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Kathleen “Kate” C. Hetherington just embarked on her 10th year as the fourth president of Howard Community College in Columbia. The Philadelphia native has been honored for her leadership by the Association of Community College Trustees, among other organizations, but she still finds time to pursue her hobbies and passions.

She recently shared some interesting facts about herself, such as her appreciation for jazz and devotion to an iconic quiz show.

1. The Community College of Philadelphia played a big role in her life.

A Spanish 101 professor at the college paired Hetherington, then Kathleen Carey, with a student named John so they could share a textbook. They soon became a couple, and will celebrate their 40th wedding anniversary in November. Hetherington eventually returned to the school as a staff member and spent 22 years there before leaving in 1999 to become vice president of student services at HCC.

Before last week, Patrick Houston ‘16 only dreamed that he would someday meet the President. However, the afternoon of Tuesday, Sept. 13, found Houston standing at a podium in Eakins Park, praising Barack Obama’s moral judgment and courage in leadership. The crowd roared at Houston’s words, and then, the President himself emerged, shook Houston’s hand, and began to speak.

After high school, however, Houston enrolled at the Community College of Philadelphia , and believes that the classes he took, especially those in philosophy, religion, and sociology, completely changed his life.

“I was exposed to topics I never would have chosen to take. That really transformed me on an academic basis, intellectually … and put the first 18 years into perspective,” he said.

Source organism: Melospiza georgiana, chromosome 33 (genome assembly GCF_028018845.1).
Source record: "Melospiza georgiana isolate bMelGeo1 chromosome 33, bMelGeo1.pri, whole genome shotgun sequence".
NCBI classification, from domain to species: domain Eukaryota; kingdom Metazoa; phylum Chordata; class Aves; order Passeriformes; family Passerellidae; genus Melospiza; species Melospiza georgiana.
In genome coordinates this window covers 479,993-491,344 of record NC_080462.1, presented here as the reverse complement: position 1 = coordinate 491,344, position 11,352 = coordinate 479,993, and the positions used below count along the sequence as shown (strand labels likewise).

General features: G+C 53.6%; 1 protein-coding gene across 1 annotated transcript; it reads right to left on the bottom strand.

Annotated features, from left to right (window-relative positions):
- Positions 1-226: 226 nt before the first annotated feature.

October
Wed 19

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The Community College of Philadelphia welcomed Pennsylvania's education secretary Wednesday afternoon. Pedro Rivera spoke at the hispanic heritage luncheon at the Spring Garden campus. After the remarks, the group discussed expanding access higher education in the state. Rivera himself is from Philadelphia and a first generation college student.

October
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The Knight Cities Challenge community information session will be held Sept. 26 from 6 to 8 p.m. at the Community College of Philadelphia, 1700 Spring Garden St., Pavilion Building, Klein Cube Room.

The Knight Cities Challenge seeks new ideas from innovators in shaping the future of cities. Organizers are looking for projects at the city, neighborhood and block level that can be put to work in one of the 26 Knight communities.

Winning ideas, which will be announced in spring 2017, will share in $5 million. Ideas, which can be submitted by anyone, must focus on one or more of these three criteria: attracting and retaining talented people, expanding economic opportunity and creating a culture of civic engagement.

To register visit www.eventbrite.com/e/knight-cities-challenge-philadelphia-info-session-i-tickets-27180302015.

Like most of the former ITT students who showed up for the Fast Track day, Phillip hopes to enroll for the next CCP semester, starting Oct. 4, but there’s no guarantee and he may have to wait until January.

“The event that we’re having today helps students understand their options and what it will take to enroll here,” said Samuel Hirsch, CCP’s vice president for academic and student success. “We want to offer students from ITT an opportunity to talk to experts here and develop a plan.”

Hirsch said that students have questions about financial aid, academic requirements, programs of study offered, and the steps required to enroll. Students worked directly with CCP staff from admissions and financial aid. In several hours, some students were helped through the entire enrollment process.

The Philadelphia native, 23, had two of the alleged “15 minutes of fame” by giving a very brief address to the crowd of more than 60,000 at Eakins Oval by the Philadelphia Art Museum. He then introduced President Barack Obama, who was making a campaign appearance for Clinton.

That light grew into a beacon as he was encouraged to go to college by friends, family and mentors. He applied to two Pennsylvania universities that offered him substantial aid. In an analysis, seemingly beyond his years, Houston calculated he’d still have outstanding debt at the end of four years. Following another sibling who “plowed the path,” he “took a gamble” on Philadelphia Community College (CCP), giving him only two years of debt.

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